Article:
This is kind of cool.
We are the makers of the SkySafari astronomy apps for iOS, Android, and Mac OS X. With our mobile apps, we’ve revolutionized the way people observe the night sky. Now, we want to do for space exploration what we’ve done for amateur astronomy.
We are developing a nano-satellite, and mobile apps to go with it, as the focus for a global education and public outreach campaign. The satellite, called SkyCube, is a 10x10x10 cm “1U” CubeSat intended for launch as a secondary payload on a SpaceX Falcon 9 rocket in 2013. Orbiting more than 300 miles up, on a path highly inclined to the Earth’s equator, SkyCube will pass over most of the world’s inhabited regions.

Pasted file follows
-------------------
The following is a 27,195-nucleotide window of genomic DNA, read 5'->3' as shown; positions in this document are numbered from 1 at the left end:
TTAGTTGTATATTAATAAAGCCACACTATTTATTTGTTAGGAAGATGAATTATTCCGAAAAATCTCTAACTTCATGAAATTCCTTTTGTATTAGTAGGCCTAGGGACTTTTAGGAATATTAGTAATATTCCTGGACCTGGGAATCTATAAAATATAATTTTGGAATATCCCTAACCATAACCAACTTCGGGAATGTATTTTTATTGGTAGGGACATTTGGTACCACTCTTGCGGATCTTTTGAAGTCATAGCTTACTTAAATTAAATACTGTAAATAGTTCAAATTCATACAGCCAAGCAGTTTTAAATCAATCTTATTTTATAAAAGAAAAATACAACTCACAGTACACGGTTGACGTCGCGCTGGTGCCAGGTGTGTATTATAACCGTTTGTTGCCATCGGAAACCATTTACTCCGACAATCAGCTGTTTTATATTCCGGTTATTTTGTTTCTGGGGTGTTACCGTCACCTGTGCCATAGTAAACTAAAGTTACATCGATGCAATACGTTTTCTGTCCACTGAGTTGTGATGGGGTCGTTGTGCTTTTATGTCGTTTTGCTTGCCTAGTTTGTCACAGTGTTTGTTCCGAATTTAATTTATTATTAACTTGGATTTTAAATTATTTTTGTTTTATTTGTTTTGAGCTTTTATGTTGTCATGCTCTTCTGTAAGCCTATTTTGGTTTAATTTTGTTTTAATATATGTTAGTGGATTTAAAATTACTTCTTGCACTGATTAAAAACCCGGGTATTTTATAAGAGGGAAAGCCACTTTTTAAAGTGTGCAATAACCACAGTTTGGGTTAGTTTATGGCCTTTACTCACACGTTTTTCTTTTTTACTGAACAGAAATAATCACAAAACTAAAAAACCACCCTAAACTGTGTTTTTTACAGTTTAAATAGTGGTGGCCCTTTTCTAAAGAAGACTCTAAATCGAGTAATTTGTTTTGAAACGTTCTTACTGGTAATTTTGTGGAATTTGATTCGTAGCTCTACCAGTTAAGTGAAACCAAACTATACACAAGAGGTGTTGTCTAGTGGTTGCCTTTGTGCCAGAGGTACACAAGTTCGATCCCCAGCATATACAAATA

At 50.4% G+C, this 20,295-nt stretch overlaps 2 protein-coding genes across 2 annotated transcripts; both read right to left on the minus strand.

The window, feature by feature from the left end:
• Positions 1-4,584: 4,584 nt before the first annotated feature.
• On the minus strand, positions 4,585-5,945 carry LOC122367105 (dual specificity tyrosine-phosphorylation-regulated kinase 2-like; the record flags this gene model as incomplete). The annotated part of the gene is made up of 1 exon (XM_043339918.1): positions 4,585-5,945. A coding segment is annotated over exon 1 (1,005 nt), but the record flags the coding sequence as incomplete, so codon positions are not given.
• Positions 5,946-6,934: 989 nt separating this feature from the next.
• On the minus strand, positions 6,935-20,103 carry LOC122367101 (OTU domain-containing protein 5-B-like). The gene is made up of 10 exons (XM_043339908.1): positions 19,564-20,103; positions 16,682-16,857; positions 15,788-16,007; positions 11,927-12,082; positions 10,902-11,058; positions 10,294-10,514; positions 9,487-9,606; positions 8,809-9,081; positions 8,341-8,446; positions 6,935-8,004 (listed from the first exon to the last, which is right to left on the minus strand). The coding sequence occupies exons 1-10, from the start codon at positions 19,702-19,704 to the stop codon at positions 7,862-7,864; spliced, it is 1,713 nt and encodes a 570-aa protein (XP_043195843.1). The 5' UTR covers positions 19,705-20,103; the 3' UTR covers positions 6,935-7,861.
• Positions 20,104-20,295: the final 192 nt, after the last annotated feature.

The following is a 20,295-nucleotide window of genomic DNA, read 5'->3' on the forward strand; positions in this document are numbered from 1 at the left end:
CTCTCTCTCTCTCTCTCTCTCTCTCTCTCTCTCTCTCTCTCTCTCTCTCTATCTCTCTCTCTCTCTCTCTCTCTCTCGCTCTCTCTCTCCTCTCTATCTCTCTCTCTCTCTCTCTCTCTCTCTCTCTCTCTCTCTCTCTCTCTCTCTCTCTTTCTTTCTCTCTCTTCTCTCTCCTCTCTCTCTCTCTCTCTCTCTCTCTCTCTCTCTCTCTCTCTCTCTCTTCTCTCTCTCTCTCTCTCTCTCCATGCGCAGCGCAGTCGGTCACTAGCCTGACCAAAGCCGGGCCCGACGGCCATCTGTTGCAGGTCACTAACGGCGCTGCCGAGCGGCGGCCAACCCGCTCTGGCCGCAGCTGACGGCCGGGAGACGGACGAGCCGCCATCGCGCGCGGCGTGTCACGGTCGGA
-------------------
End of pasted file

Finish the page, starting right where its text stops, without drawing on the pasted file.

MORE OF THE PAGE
SkyCube will take low-resolution pictures of the Earth and broadcast simple messages uploaded by sponsors. After 90 days, it will use an 8-gram CO2 cartridge to inflate a 10-foot (3-meter) diameter balloon coated with highly reflective titanium dioxide powder. SkyCube’s balloon will make the satellite as bright as the Hubble Space Telescope or a first-magnitude star. You’ll be able to see it with your own eyes, sailing across the sky. But SkyCube’s balloon isn’t just for visibility. It will - within 3 weeks - bring SkyCube down from orbit due to atmospheric drag, ending the mission cleanly in a fiery “grand finale” that avoids any buildup of space debris.
This is a Kickstarter project and they need $82,500 to fund it. They are almost halfway there.